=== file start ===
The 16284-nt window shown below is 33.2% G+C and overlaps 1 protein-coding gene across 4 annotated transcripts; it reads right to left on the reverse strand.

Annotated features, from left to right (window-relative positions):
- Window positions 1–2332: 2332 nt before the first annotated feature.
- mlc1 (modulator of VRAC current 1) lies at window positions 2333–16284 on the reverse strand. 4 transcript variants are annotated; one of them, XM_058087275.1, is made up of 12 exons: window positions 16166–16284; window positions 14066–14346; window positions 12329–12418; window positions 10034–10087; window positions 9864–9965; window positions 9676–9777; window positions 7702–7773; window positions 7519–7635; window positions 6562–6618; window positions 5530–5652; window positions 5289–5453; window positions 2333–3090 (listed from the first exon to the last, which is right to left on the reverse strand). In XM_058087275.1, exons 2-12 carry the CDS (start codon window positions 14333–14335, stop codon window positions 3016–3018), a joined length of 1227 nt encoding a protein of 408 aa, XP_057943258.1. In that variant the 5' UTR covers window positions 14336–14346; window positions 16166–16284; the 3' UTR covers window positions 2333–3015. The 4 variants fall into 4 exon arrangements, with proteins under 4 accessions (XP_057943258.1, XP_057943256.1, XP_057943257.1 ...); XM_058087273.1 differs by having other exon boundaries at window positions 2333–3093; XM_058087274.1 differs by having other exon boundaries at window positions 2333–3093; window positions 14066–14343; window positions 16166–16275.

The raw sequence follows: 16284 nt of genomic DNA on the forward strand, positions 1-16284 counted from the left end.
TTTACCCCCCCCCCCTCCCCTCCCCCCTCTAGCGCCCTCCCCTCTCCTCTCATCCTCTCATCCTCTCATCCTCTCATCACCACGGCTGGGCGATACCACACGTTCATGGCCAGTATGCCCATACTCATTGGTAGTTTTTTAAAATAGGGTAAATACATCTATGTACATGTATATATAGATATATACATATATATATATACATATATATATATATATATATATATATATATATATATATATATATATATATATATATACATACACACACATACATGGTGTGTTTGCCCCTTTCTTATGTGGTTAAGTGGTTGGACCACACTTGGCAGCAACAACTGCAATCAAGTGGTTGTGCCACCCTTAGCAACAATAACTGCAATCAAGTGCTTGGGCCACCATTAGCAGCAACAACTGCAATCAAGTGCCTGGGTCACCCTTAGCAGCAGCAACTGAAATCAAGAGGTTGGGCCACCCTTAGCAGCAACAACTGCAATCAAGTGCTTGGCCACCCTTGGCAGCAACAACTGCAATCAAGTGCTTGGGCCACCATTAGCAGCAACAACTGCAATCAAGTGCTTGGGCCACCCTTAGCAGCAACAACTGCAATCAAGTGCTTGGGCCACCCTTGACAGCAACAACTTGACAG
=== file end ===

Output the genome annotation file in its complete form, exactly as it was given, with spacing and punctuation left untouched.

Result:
The 16284-nt window shown below is 33.2% G+C and overlaps 1 protein-coding gene across 4 annotated transcripts; it reads right to left on the reverse strand.

Annotated features, from left to right (window-relative positions):
- Window positions 1–2332: 2332 nt before the first annotated feature.
- mlc1 (modulator of VRAC current 1) lies at window positions 2333–16284 on the reverse strand. 4 transcript variants are annotated; one of them, XM_058087275.1, is made up of 12 exons: window positions 16166–16284; window positions 14066–14346; window positions 12329–12418; window positions 10034–10087; window positions 9864–9965; window positions 9676–9777; window positions 7702–7773; window positions 7519–7635; window positions 6562–6618; window positions 5530–5652; window positions 5289–5453; window positions 2333–3090 (listed from the first exon to the last, which is right to left on the reverse strand). In XM_058087275.1, exons 2-12 carry the CDS (start codon window positions 14333–14335, stop codon window positions 3016–3018), a joined length of 1227 nt encoding a protein of 408 aa, XP_057943258.1. In that variant the 5' UTR covers window positions 14336–14346; window positions 16166–16284; the 3' UTR covers window positions 2333–3015. The 4 variants fall into 4 exon arrangements, with proteins under 4 accessions (XP_057943258.1, XP_057943256.1, XP_057943257.1 ...); XM_058087273.1 differs by having other exon boundaries at window positions 2333–3093; XM_058087274.1 differs by having other exon boundaries at window positions 2333–3093; window positions 14066–14343; window positions 16166–16275.

The raw sequence follows: 16284 nt of genomic DNA on the forward strand, positions 1-16284 counted from the left end.
TTTACCCCCCCCCCCTCCCCTCCCCCCTCTAGCGCCCTCCCCTCTCCTCTCATCCTCTCATCCTCTCATCCTCTCATCACCACGGCTGGGCGATACCACACGTTCATGGCCAGTATGCCCATACTCATTGGTAGTTTTTTAAAATAGGGTAAATACATCTATGTACATGTATATATAGATATATACATATATATATATACATATATATATATATATATATATATATATATATATATATATATATATATATATATATACATACACACACATACATGGTGTGTTTGCCCCTTTCTTATGTGGTTAAGTGGTTGGACCACACTTGGCAGCAACAACTGCAATCAAGTGGTTGTGCCACCCTTAGCAACAATAACTGCAATCAAGTGCTTGGGCCACCATTAGCAGCAACAACTGCAATCAAGTGCCTGGGTCACCCTTAGCAGCAGCAACTGAAATCAAGAGGTTGGGCCACCCTTAGCAGCAACAACTGCAATCAAGTGCTTGGCCACCCTTGGCAGCAACAACTGCAATCAAGTGCTTGGGCCACCATTAGCAGCAACAACTGCAATCAAGTGCTTGGGCCACCCTTAGCAGCAACAACTGCAATCAAGTGCTTGGGCCACCCTTGACAGCAACAACTTGACAG